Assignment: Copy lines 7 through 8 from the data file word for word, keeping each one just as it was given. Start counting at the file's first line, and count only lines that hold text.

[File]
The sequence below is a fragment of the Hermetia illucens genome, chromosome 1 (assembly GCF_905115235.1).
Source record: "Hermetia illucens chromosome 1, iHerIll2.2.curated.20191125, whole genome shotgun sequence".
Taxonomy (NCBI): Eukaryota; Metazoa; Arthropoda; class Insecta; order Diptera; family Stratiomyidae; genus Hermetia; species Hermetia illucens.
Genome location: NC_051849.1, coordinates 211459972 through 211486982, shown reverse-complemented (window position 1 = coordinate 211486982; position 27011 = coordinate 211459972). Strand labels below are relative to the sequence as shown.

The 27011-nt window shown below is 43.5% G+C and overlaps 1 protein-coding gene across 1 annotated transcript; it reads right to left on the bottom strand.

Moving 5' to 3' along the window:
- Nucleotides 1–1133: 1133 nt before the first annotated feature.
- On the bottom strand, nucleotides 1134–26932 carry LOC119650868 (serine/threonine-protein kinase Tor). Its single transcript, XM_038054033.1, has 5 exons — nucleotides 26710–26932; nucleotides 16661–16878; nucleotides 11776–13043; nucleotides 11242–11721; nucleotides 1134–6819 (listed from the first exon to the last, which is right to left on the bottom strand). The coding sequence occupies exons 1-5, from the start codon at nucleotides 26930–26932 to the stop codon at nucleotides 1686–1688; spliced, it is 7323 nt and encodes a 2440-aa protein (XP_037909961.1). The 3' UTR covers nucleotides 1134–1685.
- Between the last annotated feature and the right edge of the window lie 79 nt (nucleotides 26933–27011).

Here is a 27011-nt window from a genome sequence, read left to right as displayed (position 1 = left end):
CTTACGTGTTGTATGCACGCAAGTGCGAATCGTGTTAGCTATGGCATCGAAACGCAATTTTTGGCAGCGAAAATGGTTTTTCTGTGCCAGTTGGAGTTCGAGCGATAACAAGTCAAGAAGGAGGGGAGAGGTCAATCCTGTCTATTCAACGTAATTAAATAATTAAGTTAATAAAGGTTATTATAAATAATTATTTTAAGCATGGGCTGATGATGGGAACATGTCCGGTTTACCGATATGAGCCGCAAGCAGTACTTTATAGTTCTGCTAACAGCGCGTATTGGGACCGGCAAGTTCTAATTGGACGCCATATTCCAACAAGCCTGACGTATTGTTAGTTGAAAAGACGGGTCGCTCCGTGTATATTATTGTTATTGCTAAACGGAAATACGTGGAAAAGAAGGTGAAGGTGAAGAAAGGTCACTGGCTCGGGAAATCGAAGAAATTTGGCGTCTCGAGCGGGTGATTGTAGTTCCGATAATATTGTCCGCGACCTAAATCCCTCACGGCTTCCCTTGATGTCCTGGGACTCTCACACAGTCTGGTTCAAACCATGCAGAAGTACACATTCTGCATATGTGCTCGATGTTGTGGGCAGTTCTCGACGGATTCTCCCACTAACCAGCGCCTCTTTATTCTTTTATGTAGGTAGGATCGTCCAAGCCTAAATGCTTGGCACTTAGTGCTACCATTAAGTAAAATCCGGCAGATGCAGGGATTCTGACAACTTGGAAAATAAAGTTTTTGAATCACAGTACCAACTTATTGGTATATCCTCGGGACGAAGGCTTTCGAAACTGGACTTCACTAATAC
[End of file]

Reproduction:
- Nucleotides 1–1133: 1133 nt before the first annotated feature.
- On the bottom strand, nucleotides 1134–26932 carry LOC119650868 (serine/threonine-protein kinase Tor). Its single transcript, XM_038054033.1, has 5 exons — nucleotides 26710–26932; nucleotides 16661–16878; nucleotides 11776–13043; nucleotides 11242–11721; nucleotides 1134–6819 (listed from the first exon to the last, which is right to left on the bottom strand). The coding sequence occupies exons 1-5, from the start codon at nucleotides 26930–26932 to the stop codon at nucleotides 1686–1688; spliced, it is 7323 nt and encodes a 2440-aa protein (XP_037909961.1). The 3' UTR covers nucleotides 1134–1685.